4. My, Tod Browning’s Freaks: 8802’s Weird light has the real thing reason to disbelieve him. I n The last American Freak Show. the BBC has produced a balanced programme. neither overly sentimental nor sensational. proving that ‘freaks with dignity‘ is not a contradiction in terms. It ends with a farewell dinner thrown by Ward. which is tinged with sadness as the camaraderie of sideshow life is about to end forever.
lt begs the question. what will become of these people who do not seem to ﬁt in anywhere else? Howard Huge in particular cuts a lonely, moving ﬁgure. lamenting that at 48 he is too old for a fat man — most of whom die in their 30s or 40s. it comes as some surprise to learn that he was once a palaeontologist.
‘He decided there had to be a better way of working than digging for fossils in the hot sun.‘ says Ward. “and one day 20 years ago he saw a picture ofa sideshow fat man in a magazine and discovered he was larger.‘
He contacted Ward and has been with him ever since. And now. with nowhere else to go. Ward is putting him up at his home in Florida. Those involved in the sideshow are weird all right. They‘re also unexpectedly admirable.
The Last American Freak Show is on Saturday I 7 December on BBC2 at 9. l5pm. For details of other Weird Night programmes. see 'l'elevisiun listings.
_ God in Bennett
One of the most baffling musical phenomena of the past year has been the adoption of veteran crooner Tony Bennett by youth culture’s hipsters. This unlikely alliance reached its zenith with a Bennett edition of MTV Unplugged now about to be screened in Britain.
Backed by a terrific piano-bass-and- drums trio, he announces, ‘I put together the very finest American popular songs I could think of for this show’. What, ‘Smells like Teen Spirit’? ‘Waiting for the Man’? ‘I Wanna Be Your Dog’? Ito, ‘Fly Me to the Moon’, ‘It Had to be You’ and the inevitable ‘l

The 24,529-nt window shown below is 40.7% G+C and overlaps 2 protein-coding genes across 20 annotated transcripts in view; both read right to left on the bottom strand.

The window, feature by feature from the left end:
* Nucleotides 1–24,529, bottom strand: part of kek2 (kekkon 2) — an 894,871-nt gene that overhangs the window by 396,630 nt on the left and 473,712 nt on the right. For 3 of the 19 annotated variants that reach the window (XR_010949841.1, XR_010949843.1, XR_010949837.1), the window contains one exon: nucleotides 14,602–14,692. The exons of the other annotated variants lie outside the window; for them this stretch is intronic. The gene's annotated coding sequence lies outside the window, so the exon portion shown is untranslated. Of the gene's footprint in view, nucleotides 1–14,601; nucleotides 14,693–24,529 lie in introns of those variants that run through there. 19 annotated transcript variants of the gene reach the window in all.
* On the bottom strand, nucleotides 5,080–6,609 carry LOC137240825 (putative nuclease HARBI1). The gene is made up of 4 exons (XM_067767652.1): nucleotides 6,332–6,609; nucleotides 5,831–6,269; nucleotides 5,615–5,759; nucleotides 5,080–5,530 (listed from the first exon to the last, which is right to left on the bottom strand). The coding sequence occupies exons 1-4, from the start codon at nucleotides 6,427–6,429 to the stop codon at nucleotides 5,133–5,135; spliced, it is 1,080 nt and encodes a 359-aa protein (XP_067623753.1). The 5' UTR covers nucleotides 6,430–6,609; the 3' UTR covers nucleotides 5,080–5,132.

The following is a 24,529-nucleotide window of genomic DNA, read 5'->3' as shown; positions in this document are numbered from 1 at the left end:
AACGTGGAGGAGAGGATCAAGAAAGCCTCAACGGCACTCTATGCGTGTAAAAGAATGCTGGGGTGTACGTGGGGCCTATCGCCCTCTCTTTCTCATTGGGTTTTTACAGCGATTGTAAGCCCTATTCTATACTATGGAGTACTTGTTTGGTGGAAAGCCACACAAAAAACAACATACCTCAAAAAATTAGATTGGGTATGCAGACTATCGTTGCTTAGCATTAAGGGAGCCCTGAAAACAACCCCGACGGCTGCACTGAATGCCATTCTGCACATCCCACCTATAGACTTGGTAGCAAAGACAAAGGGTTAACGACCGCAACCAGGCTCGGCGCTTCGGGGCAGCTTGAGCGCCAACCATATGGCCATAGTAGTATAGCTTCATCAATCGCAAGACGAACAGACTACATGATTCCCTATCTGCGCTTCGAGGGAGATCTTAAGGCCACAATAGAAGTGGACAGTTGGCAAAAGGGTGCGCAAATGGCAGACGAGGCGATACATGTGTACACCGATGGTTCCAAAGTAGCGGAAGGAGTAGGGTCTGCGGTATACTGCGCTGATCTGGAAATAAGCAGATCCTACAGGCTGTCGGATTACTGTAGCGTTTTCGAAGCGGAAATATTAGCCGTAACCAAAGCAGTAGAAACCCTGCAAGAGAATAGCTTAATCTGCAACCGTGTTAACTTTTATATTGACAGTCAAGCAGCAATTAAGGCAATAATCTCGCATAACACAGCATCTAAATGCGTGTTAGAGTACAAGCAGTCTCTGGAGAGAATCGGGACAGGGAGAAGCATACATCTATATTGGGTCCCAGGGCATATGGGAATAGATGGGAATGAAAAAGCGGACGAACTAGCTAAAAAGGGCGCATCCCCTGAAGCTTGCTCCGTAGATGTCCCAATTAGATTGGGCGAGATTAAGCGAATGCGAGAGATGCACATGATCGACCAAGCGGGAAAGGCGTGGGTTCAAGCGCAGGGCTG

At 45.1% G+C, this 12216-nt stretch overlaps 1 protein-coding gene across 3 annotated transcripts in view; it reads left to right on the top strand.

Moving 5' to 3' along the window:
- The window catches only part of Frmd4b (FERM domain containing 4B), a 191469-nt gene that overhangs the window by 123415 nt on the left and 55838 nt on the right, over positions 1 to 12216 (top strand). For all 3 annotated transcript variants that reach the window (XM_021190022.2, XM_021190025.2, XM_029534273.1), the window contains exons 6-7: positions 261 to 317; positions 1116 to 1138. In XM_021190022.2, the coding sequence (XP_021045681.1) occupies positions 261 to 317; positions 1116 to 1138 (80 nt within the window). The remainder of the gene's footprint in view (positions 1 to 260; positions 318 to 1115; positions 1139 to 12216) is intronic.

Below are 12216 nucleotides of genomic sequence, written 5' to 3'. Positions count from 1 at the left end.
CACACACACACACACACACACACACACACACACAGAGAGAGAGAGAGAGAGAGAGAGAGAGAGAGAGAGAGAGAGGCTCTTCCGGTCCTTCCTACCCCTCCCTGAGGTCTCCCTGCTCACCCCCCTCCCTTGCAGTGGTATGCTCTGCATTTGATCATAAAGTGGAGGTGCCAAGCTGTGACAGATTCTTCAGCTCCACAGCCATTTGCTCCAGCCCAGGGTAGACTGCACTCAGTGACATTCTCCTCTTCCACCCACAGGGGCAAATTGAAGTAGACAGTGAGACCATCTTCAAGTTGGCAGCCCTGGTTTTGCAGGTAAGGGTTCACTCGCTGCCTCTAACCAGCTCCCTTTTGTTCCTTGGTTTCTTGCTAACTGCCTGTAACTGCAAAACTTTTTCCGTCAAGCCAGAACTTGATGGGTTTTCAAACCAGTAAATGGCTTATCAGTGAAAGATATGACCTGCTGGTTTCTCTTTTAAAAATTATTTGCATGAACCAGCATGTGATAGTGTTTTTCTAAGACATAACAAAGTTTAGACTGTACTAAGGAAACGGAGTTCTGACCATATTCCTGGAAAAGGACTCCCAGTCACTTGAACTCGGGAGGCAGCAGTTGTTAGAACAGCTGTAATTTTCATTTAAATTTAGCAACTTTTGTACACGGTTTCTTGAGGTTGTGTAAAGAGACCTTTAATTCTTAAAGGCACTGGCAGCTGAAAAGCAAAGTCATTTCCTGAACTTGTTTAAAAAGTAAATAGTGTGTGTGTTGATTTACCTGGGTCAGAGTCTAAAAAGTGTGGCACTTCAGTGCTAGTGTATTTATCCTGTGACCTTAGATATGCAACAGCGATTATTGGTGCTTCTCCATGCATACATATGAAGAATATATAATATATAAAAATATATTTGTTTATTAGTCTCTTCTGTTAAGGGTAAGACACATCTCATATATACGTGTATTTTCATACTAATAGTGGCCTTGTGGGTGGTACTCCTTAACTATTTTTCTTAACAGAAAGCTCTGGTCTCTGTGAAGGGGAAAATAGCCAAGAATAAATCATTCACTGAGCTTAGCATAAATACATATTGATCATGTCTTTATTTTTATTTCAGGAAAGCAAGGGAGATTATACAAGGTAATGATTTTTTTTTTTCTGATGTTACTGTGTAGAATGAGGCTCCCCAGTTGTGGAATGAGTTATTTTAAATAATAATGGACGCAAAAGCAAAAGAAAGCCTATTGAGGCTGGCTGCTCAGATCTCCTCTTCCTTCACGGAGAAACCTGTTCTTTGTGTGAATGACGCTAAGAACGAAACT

left My Heart in San Francisco’. Tony Bennett will only make so many
in the house.
Tony Bennett - look no plugs
concessions to his new-found rock
Bennett was not blessed with one of pop’s most beautiful or versatile voices, but you have to take your hat off to him (Frank Sinatra does, after all, describe him as ‘the best in the business’). ltand in pocket, grin fixed, Bennett turns in a performance so laid-back that it makes ordering a Martini in a three-quarters-empty Vegas lounge look like strenuous exercise. By the end of the second song, there’s not an unclicked finger
Arguably, the show’s highlight is a duet with k.d. Iang, plainly blissed-out by the experience. Bennett also brings on a seedy-looking Elvis Costello, who can stand his ground vocally against
Bennett, but withers next to his presence and charisma - Costello’s an amateur showman in comparison.
Perhaps that’s the point. Who among the current crop of rock stars can match this old swinger for stagecraft? In Bennett we find a relaxed, welcoming charm, honed to perfection over decades. It’s a skill that’s been all but lost to pop: using every trick in the book to keep your audience hooked, but without strangling it with self-conscious irony or kitsch.
l have seen rock 'n’ roll future, and its name is - maybe - Tony Bennett. (Alastair Mabbott)
Unplugged - Tony Bennett is on Saturday 24 December at 10.35pm on 8802.
The List 16 December l994—l2 January 1995 87 I